Discussion: Keynote Part 1

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posted by: Brian Drayton on May 14, 2003 at 8:44PM
subject: A really interesting question
It could take pages and pages of answers, from many of us, to really
come to grips with it. The first thoughts that come to mind: Preamble:
The challenge is in the nature of science itself, which is not a single
field, but many fields, and each field has some characteristics unusual
to itself. They all have in common a general approach: build
explanatory theories which provide a causal account of some phenomena,
which are in accord with the data, and whose validity is improved by
the testing of hypotheses which bear on the (implications of) one or
another aspect of the theoretical "story" being woven. If new data
appear, or a better way of explaining the data appear, then (hopefully)
the explanation becomes more satisfying, gives rise to more
implications which upon testing turn out to be true.

But the general approach that I have just sketched is used in the
context of stuff, events, phenomena, and these are incredibly complex
and various. The learner (and the practitioner) will be required to
observe accurately, count/weigh/measure, critique evidence, and decide
what variation is worth paying attention to, and what is not.
Depending on the phenomena (animal behavior, projectile motion, cloud
formations, crystal shapes…) this is a hard thing to do in and of
itself. Evidence is often not conclusive, so that all you can say is
that the null hypothesis is disproven (for example), not that the
alternative hypothesis is proven (or disproven)-- just that one
explanation seems more or less likely than it did before the

And because of the many different kinds of things out there to
study, and the many kinds of theories and evidence, there are many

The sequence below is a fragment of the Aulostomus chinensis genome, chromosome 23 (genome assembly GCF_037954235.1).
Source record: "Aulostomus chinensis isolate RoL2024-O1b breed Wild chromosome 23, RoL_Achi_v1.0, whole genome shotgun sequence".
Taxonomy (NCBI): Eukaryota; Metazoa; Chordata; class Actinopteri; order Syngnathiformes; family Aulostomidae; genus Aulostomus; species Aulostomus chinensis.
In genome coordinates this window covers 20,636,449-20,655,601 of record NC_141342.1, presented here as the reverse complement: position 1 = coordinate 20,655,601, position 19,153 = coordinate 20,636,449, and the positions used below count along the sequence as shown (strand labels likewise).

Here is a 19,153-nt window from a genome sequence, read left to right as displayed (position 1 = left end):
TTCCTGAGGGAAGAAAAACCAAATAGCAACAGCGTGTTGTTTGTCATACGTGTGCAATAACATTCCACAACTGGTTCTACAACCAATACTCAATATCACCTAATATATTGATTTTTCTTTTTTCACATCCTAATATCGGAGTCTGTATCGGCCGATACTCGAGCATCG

kinds of investigations — not everything is experimental, often it's
historical (for example, in astronomy, earth science, evolutionary

So the teacher has to know many different kinds of things. For
example, in thinking about weather ( a common middle school topic),:
What kinds of phenomena are seen? How are they described (for exmaple,
cloud shapes)? What characteristics are used to classify the
phenomena? What kinds of data are used to quantify the salient
characteristics? How are the data collected? What can go wrong in
collecting each kind of data? What are good explanations for some of
the phenomena seen, and what theories can be addressed (sometimes even
created) by student data collection?

Then there are whatever ideas or assumptions that kids may come in
with, or come up with, because most kids have some ideas and
experiences (or at least TV acquaintance) with many natural phenomena.
How can I tell what sense a kid is making of what she is looking at, or
what I am telling her, for that matter? When do I push for qualitative
expressions of student ideas, and when quantitative? etc etc etc.

So errors can be of fact (the child did not really see something
important, or misunderstood what was happening), or in the way data
were collected, or in interpretation, or in reasoning from evidence, or
in linking today's learnings with previous learnings…And of course,
many of these "errors" should better be seen as transitional
understandings, which will change and be replaced in the future,
perhaps because the teacher figures he should help the kids test and
refine their ideas. (I think it was Bruner who insisted that a child
is not an imperfect adult, it is a "thing" in its own right; so too a
transitional idea is an idea in its own right, which may be inadequate
from various points of view, and need to be addressed withn the agenda
of good science learning, but the transitional ideas are often crucial,
and part of a teacher's task is to decide when and how to intervene to
support, direct, or leave alone the growth of understanding. Not
always a decision that can be based on principle…)
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